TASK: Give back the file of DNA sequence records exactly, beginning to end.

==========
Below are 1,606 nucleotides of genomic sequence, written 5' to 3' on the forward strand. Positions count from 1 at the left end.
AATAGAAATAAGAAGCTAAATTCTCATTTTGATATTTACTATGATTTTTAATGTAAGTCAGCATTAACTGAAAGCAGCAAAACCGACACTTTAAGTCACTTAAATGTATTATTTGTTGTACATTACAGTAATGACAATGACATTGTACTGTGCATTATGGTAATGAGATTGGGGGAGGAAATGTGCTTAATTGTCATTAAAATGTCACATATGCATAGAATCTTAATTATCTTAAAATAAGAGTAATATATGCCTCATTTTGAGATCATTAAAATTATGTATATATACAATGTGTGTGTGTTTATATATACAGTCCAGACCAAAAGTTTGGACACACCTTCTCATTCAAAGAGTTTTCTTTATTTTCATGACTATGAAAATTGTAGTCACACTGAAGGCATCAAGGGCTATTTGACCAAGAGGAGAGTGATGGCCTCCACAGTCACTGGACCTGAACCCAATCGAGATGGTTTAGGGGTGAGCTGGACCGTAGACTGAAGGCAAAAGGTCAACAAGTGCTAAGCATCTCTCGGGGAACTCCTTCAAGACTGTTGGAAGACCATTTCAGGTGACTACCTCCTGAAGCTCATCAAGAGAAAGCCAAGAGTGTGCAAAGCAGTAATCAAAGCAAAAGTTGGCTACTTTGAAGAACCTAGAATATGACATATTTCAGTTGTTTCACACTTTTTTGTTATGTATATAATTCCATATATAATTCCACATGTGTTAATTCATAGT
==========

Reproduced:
Below are 1,606 nucleotides of genomic sequence, written 5' to 3' on the forward strand. Positions count from 1 at the left end.
AATAGAAATAAGAAGCTAAATTCTCATTTTGATATTTACTATGATTTTTAATGTAAGTCAGCATTAACTGAAAGCAGCAAAACCGACACTTTAAGTCACTTAAATGTATTATTTGTTGTACATTACAGTAATGACAATGACATTGTACTGTGCATTATGGTAATGAGATTGGGGGAGGAAATGTGCTTAATTGTCATTAAAATGTCACATATGCATAGAATCTTAATTATCTTAAAATAAGAGTAATATATGCCTCATTTTGAGATCATTAAAATTATGTATATATACAATGTGTGTGTGTTTATATATACAGTCCAGACCAAAAGTTTGGACACACCTTCTCATTCAAAGAGTTTTCTTTATTTTCATGACTATGAAAATTGTAGTCACACTGAAGGCATCAAGGGCTATTTGACCAAGAGGAGAGTGATGGCCTCCACAGTCACTGGACCTGAACCCAATCGAGATGGTTTAGGGGTGAGCTGGACCGTAGACTGAAGGCAAAAGGTCAACAAGTGCTAAGCATCTCTCGGGGAACTCCTTCAAGACTGTTGGAAGACCATTTCAGGTGACTACCTCCTGAAGCTCATCAAGAGAAAGCCAAGAGTGTGCAAAGCAGTAATCAAAGCAAAAGTTGGCTACTTTGAAGAACCTAGAATATGACATATTTCAGTTGTTTCACACTTTTTTGTTATGTATATAATTCCATATATAATTCCACATGTGTTAATTCATAGT